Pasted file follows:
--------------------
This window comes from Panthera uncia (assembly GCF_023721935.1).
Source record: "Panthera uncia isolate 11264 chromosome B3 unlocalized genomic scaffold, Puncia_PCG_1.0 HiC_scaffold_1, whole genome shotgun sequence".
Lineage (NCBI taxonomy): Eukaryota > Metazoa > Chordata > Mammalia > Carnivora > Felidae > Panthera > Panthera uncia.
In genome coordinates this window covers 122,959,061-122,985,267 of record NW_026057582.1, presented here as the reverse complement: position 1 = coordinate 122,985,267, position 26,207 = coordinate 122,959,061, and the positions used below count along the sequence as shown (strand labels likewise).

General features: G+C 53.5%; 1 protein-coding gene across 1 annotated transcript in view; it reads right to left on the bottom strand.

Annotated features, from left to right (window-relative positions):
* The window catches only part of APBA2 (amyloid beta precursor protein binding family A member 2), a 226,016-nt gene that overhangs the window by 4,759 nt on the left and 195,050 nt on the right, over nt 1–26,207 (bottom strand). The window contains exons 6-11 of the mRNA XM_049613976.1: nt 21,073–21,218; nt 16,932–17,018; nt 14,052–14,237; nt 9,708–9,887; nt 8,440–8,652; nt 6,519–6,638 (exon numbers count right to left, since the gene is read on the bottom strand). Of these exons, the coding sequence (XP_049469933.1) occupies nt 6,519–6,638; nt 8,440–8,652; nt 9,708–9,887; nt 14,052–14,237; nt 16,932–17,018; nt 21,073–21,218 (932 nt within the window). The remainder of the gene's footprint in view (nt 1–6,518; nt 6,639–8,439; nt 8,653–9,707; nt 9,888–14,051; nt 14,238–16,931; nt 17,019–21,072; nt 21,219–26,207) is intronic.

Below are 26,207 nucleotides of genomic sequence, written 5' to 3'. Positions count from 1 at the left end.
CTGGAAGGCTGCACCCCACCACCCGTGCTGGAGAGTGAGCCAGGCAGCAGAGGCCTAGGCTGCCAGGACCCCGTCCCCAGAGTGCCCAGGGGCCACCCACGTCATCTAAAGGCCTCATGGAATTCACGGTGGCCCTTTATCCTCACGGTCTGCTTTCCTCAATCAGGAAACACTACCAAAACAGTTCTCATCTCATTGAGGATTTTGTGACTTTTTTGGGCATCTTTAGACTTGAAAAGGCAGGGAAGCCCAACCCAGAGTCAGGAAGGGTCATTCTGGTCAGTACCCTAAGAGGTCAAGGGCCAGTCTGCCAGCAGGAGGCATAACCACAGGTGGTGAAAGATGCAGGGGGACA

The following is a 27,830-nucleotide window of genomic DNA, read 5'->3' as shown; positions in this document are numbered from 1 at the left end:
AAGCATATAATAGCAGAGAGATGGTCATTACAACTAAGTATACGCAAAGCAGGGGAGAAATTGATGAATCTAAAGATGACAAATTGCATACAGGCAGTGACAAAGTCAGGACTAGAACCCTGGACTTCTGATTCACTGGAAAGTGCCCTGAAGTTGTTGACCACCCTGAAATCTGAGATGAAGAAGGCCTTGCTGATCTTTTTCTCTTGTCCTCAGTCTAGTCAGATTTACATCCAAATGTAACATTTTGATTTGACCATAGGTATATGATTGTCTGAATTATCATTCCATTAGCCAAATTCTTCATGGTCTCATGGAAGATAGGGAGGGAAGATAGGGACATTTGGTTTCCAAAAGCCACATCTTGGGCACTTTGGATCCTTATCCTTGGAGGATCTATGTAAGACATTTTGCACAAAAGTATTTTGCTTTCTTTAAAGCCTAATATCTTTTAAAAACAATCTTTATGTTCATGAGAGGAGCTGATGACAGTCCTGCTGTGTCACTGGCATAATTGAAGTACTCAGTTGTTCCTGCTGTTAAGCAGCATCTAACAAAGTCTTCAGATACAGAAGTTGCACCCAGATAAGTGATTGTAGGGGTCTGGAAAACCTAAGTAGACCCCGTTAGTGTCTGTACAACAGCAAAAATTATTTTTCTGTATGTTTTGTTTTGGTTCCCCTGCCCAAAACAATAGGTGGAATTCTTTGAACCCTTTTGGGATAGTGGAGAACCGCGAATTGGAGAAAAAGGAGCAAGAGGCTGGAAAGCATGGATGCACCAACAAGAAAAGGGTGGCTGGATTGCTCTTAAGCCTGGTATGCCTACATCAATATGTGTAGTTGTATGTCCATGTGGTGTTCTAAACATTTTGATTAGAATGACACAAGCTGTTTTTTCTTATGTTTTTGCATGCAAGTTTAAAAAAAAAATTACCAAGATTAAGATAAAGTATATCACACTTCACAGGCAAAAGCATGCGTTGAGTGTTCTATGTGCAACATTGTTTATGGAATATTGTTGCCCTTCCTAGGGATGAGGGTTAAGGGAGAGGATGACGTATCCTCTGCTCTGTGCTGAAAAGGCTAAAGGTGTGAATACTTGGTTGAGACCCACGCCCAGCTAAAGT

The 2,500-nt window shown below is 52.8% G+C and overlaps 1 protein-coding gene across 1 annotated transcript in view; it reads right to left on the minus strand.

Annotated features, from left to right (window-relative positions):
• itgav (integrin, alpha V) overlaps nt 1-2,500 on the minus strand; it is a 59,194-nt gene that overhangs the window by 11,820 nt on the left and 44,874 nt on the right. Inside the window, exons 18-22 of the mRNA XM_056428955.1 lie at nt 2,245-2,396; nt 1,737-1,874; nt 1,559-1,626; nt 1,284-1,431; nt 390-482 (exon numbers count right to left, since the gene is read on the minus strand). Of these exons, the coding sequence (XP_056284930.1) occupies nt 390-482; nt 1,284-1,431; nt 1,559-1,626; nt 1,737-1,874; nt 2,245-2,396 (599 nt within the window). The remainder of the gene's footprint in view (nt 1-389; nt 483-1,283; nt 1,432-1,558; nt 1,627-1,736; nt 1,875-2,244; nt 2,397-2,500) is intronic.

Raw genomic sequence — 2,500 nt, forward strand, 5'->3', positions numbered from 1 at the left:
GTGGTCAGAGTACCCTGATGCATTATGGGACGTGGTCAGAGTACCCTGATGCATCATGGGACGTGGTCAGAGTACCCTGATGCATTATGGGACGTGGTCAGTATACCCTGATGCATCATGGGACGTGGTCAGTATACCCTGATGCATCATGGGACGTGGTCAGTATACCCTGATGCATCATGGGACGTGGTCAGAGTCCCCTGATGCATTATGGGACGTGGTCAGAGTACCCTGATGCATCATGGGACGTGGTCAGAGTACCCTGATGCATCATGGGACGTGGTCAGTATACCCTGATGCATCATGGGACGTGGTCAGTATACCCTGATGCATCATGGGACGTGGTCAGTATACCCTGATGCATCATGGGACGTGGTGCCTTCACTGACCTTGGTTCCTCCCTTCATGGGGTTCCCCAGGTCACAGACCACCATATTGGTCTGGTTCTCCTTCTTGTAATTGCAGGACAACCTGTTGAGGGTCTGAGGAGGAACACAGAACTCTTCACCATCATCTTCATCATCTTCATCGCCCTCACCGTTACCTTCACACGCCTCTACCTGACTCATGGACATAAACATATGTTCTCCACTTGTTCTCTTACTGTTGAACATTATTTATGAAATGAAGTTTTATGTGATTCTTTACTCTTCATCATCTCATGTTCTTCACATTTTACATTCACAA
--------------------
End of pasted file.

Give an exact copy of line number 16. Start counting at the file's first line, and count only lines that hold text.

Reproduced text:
GTGGTCAGAGTACCCTGATGCATTATGGGACGTGGTCAGAGTACCCTGATGCATCATGGGACGTGGTCAGAGTACCCTGATGCATTATGGGACGTGGTCAGTATACCCTGATGCATCATGGGACGTGGTCAGTATACCCTGATGCATCATGGGACGTGGTCAGTATACCCTGATGCATCATGGGACGTGGTCAGAGTCCCCTGATGCATTATGGGACGTGGTCAGAGTACCCTGATGCATCATGGGACGTGGTCAGAGTACCCTGATGCATCATGGGACGTGGTCAGTATACCCTGATGCATCATGGGACGTGGTCAGTATACCCTGATGCATCATGGGACGTGGTCAGTATACCCTGATGCATCATGGGACGTGGTGCCTTCACTGACCTTGGTTCCTCCCTTCATGGGGTTCCCCAGGTCACAGACCACCATATTGGTCTGGTTCTCCTTCTTGTAATTGCAGGACAACCTGTTGAGGGTCTGAGGAGGAACACAGAACTCTTCACCATCATCTTCATCATCTTCATCGCCCTCACCGTTACCTTCACACGCCTCTACCTGACTCATGGACATAAACATATGTTCTCCACTTGTTCTCTTACTGTTGAACATTATTTATGAAATGAAGTTTTATGTGATTCTTTACTCTTCATCATCTCATGTTCTTCACATTTTACATTCACAA